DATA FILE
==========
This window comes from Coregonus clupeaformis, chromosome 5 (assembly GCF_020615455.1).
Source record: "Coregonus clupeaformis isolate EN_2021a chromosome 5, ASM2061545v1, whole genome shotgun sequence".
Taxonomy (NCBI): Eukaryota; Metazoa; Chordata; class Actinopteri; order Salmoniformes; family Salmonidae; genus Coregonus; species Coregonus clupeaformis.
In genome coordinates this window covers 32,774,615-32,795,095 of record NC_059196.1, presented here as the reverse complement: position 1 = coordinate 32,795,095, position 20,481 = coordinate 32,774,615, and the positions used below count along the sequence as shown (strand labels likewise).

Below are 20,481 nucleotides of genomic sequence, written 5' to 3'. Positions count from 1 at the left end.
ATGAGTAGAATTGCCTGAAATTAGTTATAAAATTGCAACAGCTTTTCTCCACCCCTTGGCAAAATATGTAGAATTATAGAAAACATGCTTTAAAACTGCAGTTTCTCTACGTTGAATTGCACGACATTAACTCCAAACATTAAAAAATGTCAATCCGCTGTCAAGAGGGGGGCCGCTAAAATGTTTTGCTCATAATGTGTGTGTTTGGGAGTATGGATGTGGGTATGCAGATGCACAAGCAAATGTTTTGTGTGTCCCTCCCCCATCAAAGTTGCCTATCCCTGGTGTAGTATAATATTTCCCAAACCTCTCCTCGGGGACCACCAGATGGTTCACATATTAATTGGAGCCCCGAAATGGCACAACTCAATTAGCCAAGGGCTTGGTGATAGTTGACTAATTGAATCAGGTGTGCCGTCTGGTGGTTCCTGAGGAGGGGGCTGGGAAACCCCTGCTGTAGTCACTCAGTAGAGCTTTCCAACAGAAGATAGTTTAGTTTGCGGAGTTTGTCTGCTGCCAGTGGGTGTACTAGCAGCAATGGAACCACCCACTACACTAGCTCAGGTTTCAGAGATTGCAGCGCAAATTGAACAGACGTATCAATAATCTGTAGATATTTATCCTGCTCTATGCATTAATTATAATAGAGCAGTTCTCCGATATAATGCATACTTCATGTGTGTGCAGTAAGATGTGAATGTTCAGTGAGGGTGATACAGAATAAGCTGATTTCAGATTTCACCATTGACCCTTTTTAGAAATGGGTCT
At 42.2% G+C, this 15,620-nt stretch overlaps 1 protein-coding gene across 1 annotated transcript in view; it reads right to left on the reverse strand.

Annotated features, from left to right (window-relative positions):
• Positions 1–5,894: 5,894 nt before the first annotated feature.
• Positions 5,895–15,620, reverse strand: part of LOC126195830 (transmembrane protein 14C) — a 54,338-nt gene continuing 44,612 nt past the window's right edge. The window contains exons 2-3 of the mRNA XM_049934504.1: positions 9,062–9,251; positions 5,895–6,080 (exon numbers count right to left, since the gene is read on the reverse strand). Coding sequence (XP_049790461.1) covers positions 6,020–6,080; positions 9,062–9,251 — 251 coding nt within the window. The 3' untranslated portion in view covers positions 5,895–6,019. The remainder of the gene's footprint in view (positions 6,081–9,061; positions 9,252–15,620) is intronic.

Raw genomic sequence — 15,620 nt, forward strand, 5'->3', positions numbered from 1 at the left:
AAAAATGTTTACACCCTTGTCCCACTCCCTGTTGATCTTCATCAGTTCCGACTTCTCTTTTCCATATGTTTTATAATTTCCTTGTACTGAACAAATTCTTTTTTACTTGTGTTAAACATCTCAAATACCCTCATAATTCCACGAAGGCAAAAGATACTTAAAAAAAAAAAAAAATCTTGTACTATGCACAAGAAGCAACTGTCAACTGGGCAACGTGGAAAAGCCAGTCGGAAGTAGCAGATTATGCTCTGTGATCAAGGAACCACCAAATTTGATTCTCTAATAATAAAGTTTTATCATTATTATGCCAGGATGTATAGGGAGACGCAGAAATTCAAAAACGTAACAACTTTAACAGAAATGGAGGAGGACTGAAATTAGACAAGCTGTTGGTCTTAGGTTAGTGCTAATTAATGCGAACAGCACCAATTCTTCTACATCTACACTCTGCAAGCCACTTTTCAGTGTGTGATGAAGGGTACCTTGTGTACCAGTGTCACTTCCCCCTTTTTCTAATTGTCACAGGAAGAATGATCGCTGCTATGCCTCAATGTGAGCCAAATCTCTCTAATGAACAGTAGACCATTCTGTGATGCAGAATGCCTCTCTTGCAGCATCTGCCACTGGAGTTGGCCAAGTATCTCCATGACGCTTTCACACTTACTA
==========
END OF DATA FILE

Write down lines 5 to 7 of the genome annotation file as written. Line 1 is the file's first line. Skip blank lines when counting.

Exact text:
Below are 20,481 nucleotides of genomic sequence, written 5' to 3'. Positions count from 1 at the left end.
ATGAGTAGAATTGCCTGAAATTAGTTATAAAATTGCAACAGCTTTTCTCCACCCCTTGGCAAAATATGTAGAATTATAGAAAACATGCTTTAAAACTGCAGTTTCTCTACGTTGAATTGCACGACATTAACTCCAAACATTAAAAAATGTCAATCCGCTGTCAAGAGGGGGGCCGCTAAAATGTTTTGCTCATAATGTGTGTGTTTGGGAGTATGGATGTGGGTATGCAGATGCACAAGCAAATGTTTTGTGTGTCCCTCCCCCATCAAAGTTGCCTATCCCTGGTGTAGTATAATATTTCCCAAACCTCTCCTCGGGGACCACCAGATGGTTCACATATTAATTGGAGCCCCGAAATGGCACAACTCAATTAGCCAAGGGCTTGGTGATAGTTGACTAATTGAATCAGGTGTGCCGTCTGGTGGTTCCTGAGGAGGGGGCTGGGAAACCCCTGCTGTAGTCACTCAGTAGAGCTTTCCAACAGAAGATAGTTTAGTTTGCGGAGTTTGTCTGCTGCCAGTGGGTGTACTAGCAGCAATGGAACCACCCACTACACTAGCTCAGGTTTCAGAGATTGCAGCGCAAATTGAACAGACGTATCAATAATCTGTAGATATTTATCCTGCTCTATGCATTAATTATAATAGAGCAGTTCTCCGATATAATGCATACTTCATGTGTGTGCAGTAAGATGTGAATGTTCAGTGAGGGTGATACAGAATAAGCTGATTTCAGATTTCACCATTGACCCTTTTTAGAAATGGGTCT
At 42.2% G+C, this 15,620-nt stretch overlaps 1 protein-coding gene across 1 annotated transcript in view; it reads right to left on the reverse strand.